Ennead Architects Designs a New Science Campus for the University of Oregon
The University of Oregon’s Phil and Penny Knight Campus for Accelerating Scientific Impact encourages innovation through teamwork and transparency.
Looking across busy Franklin Boulevard from the University of Oregon’s historic campus in Eugene to its striking new Phil and Penny Knight Campus for Accelerating Scientific Impact, two architectural features immediately stand out, both functional yet offering unmistakable symbolism. A double-skin facade with triangular shading panels made of fritted glass, bringing light into a well-sealed envelope, acts as a kind of contemporary quilt: a unified whole from many pieces. A sky-bridge also connects this 160,000-square-foot facility the main campus, its column-free span seeming to defy gravity.
And that’s what this project is all about: bringing brilliant minds together to make a leap.
“We wanted this to be a different icon, that wasn’t staid brick campus-oriented but sort of promised a bright future,” says Todd Schliemann, a partner with New York’s Ennead Architects, which designed the building with Portland’s Bora Architecture & Interiors. “Which is what their mission is all about.”
The project was made possible thanks to a $500 million gift from athletic apparel giant Nike’s co-founder, Phil Knight, who competed as a member of Oregon’s track program in the 1960s and has helped underwrite several high-budget athletic-department facilities here, including nearby Matthew Knight Arena and the new Hayward Field (the latter of which will host next year’s track and field world championships). Knight and his wife Penny have also devoted much of their fortune to funding the construction of new science facilities in Portland at Oregon Health & Science University.
Like its name indicates, the Knight Campus is meant to accelerate the timeline between discovery and deployment of scientific innovations, all by encouraging interaction and collaboration across disciplines.
First intended as a long, linear structure, the design instead evolved into two L-shaped wings facing each other, which created a courtyard in between. The architects left the ground floor open to the public, with easy access to the adjacent Mill Race, a former industrial waterway that the project helped restore and make available to the public. Above the courtyard, an overhanging roof made with an EFTE-clad canopy extends over an outdoor seating area.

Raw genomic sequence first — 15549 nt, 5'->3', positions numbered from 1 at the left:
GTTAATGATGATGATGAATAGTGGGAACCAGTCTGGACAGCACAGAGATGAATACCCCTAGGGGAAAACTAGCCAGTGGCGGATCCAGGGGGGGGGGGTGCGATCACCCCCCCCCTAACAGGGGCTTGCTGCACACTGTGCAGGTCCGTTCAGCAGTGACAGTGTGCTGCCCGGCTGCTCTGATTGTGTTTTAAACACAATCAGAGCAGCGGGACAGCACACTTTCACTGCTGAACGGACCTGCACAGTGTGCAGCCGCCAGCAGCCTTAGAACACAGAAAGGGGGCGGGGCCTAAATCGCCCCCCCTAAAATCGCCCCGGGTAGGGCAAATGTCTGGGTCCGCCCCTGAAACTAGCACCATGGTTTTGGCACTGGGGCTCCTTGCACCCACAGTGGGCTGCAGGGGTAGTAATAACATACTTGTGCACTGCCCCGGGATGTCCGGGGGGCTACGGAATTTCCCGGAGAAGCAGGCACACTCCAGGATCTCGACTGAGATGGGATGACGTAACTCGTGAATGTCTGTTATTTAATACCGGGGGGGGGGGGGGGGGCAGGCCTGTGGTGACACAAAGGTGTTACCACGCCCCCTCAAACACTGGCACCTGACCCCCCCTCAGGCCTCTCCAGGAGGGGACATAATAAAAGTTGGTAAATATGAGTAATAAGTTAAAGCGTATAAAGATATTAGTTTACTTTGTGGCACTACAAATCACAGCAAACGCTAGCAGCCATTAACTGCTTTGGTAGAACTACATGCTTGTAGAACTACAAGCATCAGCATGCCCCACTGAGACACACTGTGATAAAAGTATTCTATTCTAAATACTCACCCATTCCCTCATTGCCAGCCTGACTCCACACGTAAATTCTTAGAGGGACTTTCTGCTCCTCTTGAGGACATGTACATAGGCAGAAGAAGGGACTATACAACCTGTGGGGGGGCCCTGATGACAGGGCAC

Upper floors in the Knight Campus’s two towers are devoted to interdisciplinary research neighborhoods that bring traditional laboratory research and the burgeoning field of computational research together. Inside the labs, bays are shared rather than given private dominion to individual researchers. In these double-height spaces, overhanging mezzanines contain offices for faculty, fostering a sense that this is one combined hive of activity.
“You’ll get a text on the second floor from someone on the fourth floor going, ‘Hey, stay there: I need to talk to you,” says Darin Dehle, director of design and construction for the University of Oregon.
In addition to its labs and support spaces as well as classrooms, the Knight Campus also includes spaces where startup companies rent research space, all part of the mission of accelerating the pace at which innovative ideas get to market. “The researchers and grad students often have one foot in the real world while they’re learning,” Schliemann says. “The idea is it isn’t an ivory castle, where you get spit out into the real world and have to intern for ten years before you can be effective.”
The project was designed to meet LEED Gold certification, which starts with the double-skin facade, which aids natural ventilation. “The space in between the layers creates a natural cavity for convection,” says Schliemann. “You can make a glass wall without the detrimental effects.” Laboratory benches are also separated from researchers’ write-up desks by an interior glass wall, reducing the volume of space that needs frequent air changes.
The Knight Campus is also the first laboratory buildings in the United States to be built partially with mass timber (sourced from a producer in southern Oregon, D.R. Johnson), including for administrative spaces surrounding the laboratories. “It makes a lot of sense, not only from the carbon sequestering point of view,” Dehle says. “We definitely took advantage of the aesthetic. It warms the space up.”
Ultimately inviting aesthetics and state-of-the-art science facilities—form and function—are part of the same goal: bringing the best minds together. “The idea of what it looked like was more than a pretty glass thing,” Schliemann says. “It was fostering inspiration.”
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